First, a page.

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Plant Profile

Bog asphodel (Narthecium americanum)

Narthecium mamericanum blossom with cricket nymph Photo Credit: Uli Lorimer
  • Global Rank: G2 - Imperiled
  • Legal Status: N/A
  • Family: Liliaceae
  • State: DE, MD, NC, NJ, NY, SC, TVA
  • Nature Serve ID: 796945
  • Date Inducted in National Collection: 02/25/1988
Description:

This perennial lily, growing up to half a meter tall, graces pine barrens bogs with its beautiful yellow flowers in June and July. The species' stronghold is in New Jersey, although a few far-flung populations are reported from the Carolinas and Delaware. A few dozen small populations are scattered around the New Jersey Pine Barrens, where they line the margins of streams, cedar swamps, and bog mats that are periodically flooded and flushed by moving water. These plants are threatened by activities that change the local water regime, including dam-building by people and beavers and the conversion of swamps to cranberry bogs. Research and Management Summary: A handful of individuals and institutions have studied this species and it's habitat. No information on management activities is available. Plant Description: This lily rises from a cluster of erect, basal leaves up to 20 cm long. The 4-9 mm-long, bright yellow flowers are crowded in a raceme at the top of the single stem and produce 1 cm-long, pointed fruits with 8 mm-long, elliptical seeds.

Where is Bog asphodel (Narthecium americanum) located in the wild?

Habitat:

Stone (1911, 1912), in describing the species from New Jersey, identified its habitat as wet, sandy bogs, streams, and moist savannahs. Plants also inhabit quaking bog mats that are fed by \"\"\"\"springy seeps\"\"\"\" and the borders of white cedar swamps (Schuyler 1990). In general, Narthecium americanum grows in firm, sandy soils in areas that may be briefly flooded but do not accumulate deep standing water; Narthecium americanum does not tolerate stagnant water. Associated herbaceous species include: Aster nemoralis, Calamagrostis pickeringii, Calamovilfa brevipilis, Juncus caesariensis, Lophiola americana, Muhlenbergia torreyana, Platanthera integra, Pogonia ophioglossoides, Rhynchospora oligantha, Schizaea pusilla, and Tofieldia racemosa (Stone 1912, Schuyler 1990); Sphagnum moss is also well-developed in these sites.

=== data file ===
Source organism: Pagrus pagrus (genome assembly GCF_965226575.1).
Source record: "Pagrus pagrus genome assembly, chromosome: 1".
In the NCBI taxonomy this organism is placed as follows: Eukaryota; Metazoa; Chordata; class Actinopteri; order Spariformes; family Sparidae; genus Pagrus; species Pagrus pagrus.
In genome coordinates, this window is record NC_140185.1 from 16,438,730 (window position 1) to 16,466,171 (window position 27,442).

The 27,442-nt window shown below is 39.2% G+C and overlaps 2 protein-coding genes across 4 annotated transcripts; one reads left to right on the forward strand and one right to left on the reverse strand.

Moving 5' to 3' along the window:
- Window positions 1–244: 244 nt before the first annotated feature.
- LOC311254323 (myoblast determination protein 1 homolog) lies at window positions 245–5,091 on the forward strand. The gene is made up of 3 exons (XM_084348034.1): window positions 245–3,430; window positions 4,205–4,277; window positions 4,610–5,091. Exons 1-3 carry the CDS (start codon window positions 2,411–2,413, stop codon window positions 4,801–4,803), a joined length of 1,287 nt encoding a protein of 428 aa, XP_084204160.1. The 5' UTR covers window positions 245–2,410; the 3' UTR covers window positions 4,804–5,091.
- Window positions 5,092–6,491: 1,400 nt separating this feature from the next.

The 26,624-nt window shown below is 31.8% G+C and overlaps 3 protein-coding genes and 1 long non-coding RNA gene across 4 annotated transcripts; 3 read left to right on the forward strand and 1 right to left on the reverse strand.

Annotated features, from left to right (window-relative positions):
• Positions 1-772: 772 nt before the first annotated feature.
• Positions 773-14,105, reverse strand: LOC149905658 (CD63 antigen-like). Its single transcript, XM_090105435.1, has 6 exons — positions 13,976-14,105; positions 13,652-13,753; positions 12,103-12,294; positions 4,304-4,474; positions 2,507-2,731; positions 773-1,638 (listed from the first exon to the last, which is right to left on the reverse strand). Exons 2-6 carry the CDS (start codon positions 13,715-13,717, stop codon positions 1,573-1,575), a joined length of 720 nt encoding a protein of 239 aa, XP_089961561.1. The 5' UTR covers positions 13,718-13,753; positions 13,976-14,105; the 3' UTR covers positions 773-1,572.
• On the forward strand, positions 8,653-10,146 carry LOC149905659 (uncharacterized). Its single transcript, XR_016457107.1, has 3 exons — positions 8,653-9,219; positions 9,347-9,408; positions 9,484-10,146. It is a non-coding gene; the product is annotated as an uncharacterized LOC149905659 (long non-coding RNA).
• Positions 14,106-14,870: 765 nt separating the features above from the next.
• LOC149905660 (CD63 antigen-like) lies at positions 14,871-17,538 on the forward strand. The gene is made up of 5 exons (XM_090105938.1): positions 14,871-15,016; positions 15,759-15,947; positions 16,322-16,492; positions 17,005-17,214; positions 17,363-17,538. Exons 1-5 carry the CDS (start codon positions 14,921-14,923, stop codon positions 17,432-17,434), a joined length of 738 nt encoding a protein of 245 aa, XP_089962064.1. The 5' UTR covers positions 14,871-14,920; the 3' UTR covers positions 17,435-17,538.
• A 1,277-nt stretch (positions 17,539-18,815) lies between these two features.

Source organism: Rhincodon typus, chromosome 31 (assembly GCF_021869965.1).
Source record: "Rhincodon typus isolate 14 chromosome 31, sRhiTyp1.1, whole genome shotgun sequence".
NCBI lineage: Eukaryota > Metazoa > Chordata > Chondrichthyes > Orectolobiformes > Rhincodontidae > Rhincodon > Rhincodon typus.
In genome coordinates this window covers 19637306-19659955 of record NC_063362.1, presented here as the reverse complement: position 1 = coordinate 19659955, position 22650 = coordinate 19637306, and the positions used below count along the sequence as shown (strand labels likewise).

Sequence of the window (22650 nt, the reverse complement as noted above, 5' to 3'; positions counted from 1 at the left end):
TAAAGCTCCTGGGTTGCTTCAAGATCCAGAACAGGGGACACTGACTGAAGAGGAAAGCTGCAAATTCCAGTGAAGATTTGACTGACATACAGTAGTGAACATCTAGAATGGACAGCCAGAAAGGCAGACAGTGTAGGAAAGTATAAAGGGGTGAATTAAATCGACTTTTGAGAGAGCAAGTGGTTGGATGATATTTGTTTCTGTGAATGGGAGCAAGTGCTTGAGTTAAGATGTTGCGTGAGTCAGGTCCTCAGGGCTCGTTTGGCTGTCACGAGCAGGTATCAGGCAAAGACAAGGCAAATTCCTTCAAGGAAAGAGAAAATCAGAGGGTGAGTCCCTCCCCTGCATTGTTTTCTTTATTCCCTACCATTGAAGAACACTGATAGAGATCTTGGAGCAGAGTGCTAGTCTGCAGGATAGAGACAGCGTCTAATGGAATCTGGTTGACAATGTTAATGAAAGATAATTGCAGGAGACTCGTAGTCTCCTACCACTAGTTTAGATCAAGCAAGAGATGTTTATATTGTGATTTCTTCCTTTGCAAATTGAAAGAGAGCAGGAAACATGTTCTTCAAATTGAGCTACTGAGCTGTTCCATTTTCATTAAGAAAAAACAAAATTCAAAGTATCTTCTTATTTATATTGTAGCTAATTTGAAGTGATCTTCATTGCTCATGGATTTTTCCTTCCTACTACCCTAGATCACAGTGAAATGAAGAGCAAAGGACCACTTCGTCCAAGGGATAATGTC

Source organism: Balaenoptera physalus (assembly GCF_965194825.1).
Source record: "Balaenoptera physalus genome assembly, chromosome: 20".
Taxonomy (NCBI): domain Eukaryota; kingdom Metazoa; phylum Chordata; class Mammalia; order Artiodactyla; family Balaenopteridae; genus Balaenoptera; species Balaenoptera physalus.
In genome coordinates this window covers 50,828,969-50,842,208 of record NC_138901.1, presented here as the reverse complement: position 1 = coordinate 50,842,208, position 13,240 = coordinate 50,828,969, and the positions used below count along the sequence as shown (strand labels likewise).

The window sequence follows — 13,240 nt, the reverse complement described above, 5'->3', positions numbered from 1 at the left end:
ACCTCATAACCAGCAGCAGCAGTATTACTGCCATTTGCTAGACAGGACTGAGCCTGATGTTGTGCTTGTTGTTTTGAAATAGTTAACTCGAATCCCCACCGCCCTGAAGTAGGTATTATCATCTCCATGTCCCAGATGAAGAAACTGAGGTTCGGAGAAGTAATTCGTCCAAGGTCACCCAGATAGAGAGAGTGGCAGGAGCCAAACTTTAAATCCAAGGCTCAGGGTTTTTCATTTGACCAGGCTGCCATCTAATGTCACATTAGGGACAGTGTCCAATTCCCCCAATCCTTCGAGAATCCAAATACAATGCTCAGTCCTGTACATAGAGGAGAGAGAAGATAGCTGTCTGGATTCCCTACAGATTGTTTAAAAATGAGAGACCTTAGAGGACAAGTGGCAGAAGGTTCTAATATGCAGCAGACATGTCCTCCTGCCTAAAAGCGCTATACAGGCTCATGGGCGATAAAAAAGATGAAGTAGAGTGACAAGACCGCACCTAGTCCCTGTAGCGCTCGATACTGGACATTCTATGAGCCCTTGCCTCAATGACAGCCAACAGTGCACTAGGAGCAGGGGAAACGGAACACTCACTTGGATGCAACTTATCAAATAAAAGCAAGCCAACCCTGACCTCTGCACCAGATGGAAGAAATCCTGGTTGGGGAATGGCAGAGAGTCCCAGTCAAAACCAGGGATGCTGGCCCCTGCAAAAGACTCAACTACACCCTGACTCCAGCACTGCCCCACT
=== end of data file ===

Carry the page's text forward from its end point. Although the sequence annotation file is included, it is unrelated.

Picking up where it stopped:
Distribution:

Narthecium americanum is found in bogs and pine barrens of the coastal plain from New Jersey to South Carolina (Gleason and Cronquist 1991, NatureServe 2001). Tatnall (1946) reported two occurrences

States & Provinces:

Bog asphodel can be found in Delaware, Maryland, New Jersey, New York, North Carolina, South Carolina, Tennessee Valley Authority

Which CPC Partners conserve Bog asphodel (Narthecium americanum)?

CPC's Plant Sponsorship Program provides long term stewardship of rare plants in our National Collection. We are so grateful for all our donors who have made the Plant Sponsorship Program so successful. We are in the process of acknowledging all our wonderful plant sponsorship donors on our website. This is a work in progress and will be updated regularly.

Conservation Actions

  • 09/19/2020
  • Propagation Research

Leslie Duthie at Norcross Sanctuary (Monson, Massachusetts) has propagated the plants from cuttings.

  • 09/19/2020
  • Orthodox Seed Banking

The New England Wild Flower Society (Framingham, Massachusetts) has successfully germinated seeds of N. americanum. Dried seed will germinate without refrigeration, but chilling improves germination. Stored seed remains viable for at least 7 years

  • 09/19/2020
  • Propagation Research

The New England Wild Flower Society (Framingham, Massachusetts) has successfully germinated seeds of N. americanum. Dried seed will germinate without refrigeration, but chilling improves germination. Stored seed remains viable for at least 7 years

Nature Serve Biotics
  • 05/02/2017

This showy wildflower species is confirmed extant only in the New Jersey Pine Barrens, where it has been documented from about 70 localized occurrences, of which about 50 are extant. It occurs only in a scarce, specialized habitat, the Pine Barrens savannas which are open, boggy fens along a few slow-flowing Pine Barrens creeks or rivers. This savanna habitat has declined from several thousand acres about 1900 to only a thousand acres in recent decades. The majority of the extant populations are restricted to three adjacent tributaries of the Mullica River, in the center of the Pine Barrens. Although the plant is locally abundant at a few sites, with thousands of individuals, most populations are moderate or small in size. additional populations in New Jersey have been lost, and some of those remaining are currently threatened by woody succession, flooding by beavers, creation of cranberry bogs, or incompatible recreational activities. Those on private lands are also threatened by development. A few highly disjunct populations have been documented from Delaware, North Carolina, and South Carolina, but these are all believed lost, with Maryland and New York reports rejected.

Elizabeth J. Farnsworth
  • 01/01/2010